I am an illegal immigrant

Mercifully, the election season has only a few days left. This cycle, perhaps more than any other, has brought out the worst in people who seem to value political power more than things like integrity, compassion, faithfulness, or unity. We have the two most hated political candidates in history, and this is precisely what America has asked for. It’s a scary time in some ways.

One of the things that I have been most discouraged by is the way that professing Christians have rallied around Donald Trump. I get why secular humanists like Hillary Clinton, but I don’t know what Christians, especially evangelical Christians, see in Donald Trump. His signature goal is to build a wall to keep out all those rotten illegal immigrants. I agree that we are a nation of laws and laws do matter, but somehow Christians have forgotten that we too illegal immigrants in the way that we talk about this topic.

First of all, we forget that we are “aliens and strangers” in our current land (1 Peter 2:11). Whether that is America or France or China, all Christians are supposed to live in such a way that we understand that we have no claim to this land. Our citizenship is primarily in heaven (Phil 3:20) and we ought to live like our loyalty lies there first. This world hates us more than Donald Trump hates illegal immigrants or Syrian refugees, primarily because it first hated Jesus (John 15:18-21). The world system does not want us here and does not give its permission for us to be here. Today we consider the International Day of Prayer for the Persecuted Church and the fact that we have this day is proof enough that Christians outside of America are very much treated as the illegal immigrants we are. American Christians would do well to wake up and let our spiritual status inform some part of their political fury against those who are here illegally so their families can survive.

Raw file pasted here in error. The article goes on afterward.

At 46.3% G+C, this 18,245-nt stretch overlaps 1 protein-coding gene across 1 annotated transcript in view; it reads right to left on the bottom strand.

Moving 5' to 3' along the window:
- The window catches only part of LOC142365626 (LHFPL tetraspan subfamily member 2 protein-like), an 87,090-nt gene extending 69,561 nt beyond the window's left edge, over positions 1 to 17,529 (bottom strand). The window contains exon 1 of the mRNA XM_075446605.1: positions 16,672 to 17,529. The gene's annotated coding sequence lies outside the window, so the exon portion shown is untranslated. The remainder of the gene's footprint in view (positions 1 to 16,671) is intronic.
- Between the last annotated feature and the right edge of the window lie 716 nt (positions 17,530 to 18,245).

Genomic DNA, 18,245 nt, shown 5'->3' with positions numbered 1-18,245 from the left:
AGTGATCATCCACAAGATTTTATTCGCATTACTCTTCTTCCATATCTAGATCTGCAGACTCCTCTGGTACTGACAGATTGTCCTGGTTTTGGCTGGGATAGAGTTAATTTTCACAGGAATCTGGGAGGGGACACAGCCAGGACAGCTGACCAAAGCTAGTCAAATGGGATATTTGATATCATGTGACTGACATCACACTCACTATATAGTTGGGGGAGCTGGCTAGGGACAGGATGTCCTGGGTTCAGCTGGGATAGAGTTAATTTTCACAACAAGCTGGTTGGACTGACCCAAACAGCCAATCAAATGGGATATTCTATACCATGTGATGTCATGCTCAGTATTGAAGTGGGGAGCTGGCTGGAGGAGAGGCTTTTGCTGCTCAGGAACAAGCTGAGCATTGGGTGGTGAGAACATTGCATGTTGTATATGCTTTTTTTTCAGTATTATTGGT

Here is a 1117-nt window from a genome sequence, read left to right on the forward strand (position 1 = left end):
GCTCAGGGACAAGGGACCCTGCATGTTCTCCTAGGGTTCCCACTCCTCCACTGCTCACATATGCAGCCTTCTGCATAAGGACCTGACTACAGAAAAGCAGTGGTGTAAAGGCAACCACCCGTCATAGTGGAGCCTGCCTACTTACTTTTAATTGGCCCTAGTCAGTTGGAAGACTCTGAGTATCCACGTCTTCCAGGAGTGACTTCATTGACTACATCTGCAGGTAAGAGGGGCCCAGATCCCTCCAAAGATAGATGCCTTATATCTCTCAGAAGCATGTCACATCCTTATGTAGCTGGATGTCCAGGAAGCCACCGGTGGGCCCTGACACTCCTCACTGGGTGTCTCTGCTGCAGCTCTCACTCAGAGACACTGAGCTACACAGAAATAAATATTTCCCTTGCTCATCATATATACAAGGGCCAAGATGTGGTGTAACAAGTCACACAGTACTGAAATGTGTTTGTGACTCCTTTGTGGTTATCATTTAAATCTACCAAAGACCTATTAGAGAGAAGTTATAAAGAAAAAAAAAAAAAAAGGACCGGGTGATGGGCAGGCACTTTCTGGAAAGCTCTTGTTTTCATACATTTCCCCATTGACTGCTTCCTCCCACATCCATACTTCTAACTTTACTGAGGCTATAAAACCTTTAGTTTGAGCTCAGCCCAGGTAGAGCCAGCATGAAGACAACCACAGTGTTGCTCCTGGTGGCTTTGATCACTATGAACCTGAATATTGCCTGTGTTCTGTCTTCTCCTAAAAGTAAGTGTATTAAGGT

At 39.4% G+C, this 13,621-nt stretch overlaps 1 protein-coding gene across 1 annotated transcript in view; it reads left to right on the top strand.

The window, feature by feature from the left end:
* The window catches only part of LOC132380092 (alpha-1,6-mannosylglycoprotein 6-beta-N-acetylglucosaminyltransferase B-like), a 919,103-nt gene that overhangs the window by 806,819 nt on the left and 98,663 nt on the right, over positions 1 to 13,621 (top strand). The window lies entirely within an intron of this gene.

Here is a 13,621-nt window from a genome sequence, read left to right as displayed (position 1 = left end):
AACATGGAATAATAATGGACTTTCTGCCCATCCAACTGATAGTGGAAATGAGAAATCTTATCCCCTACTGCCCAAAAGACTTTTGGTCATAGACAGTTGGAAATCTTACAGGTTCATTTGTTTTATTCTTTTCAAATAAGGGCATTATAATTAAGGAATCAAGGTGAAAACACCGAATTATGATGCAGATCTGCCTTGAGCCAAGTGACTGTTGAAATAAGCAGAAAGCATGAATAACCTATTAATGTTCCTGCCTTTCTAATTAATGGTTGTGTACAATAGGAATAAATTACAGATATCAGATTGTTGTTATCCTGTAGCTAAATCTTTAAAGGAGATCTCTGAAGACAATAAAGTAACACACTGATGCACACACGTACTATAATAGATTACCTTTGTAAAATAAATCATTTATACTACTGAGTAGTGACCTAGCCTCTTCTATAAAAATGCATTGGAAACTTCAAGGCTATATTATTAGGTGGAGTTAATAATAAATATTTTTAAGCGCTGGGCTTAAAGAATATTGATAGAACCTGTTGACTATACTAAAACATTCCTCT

More than that, I am an illegal immigrant eternally. Only through the grace and mercy of another am I able to consider Heaven my eternal home (2 Cor 5:1). I wasn’t born there and don’t deserve citizenship there in any way. My eternal zip code should be Hell. Christians born in America often seem to think that they did something special to get here when in fact they did nothing more than the “anchor babies” many of them hate so much. I am not saying we shouldn’t take our American heritage seriously – we should. I am saying that the vast majority of people participating in Donald Trump rallies miss the fact that they expect the grace and mercy of another to be activated for their eternal residence, but they are unwilling to consider the place of extending grace and mercy toward those who would make a temporary residence in America. This kind disconnect is the evidence those who hate the church use to discredit the whole faith and that criticism is fair.

This is not a call for amnesty or open borders or anything like that. I would most likely oppose anything like that politically. It is a call for Christians to talk about these issues as though they understand something of the life of a illegal alien. It is a call to resist the urge to fight harder to stop people from entering the country illegally than to introduce the very same people to the One who holds the keys to a much better, and eternal, residence.

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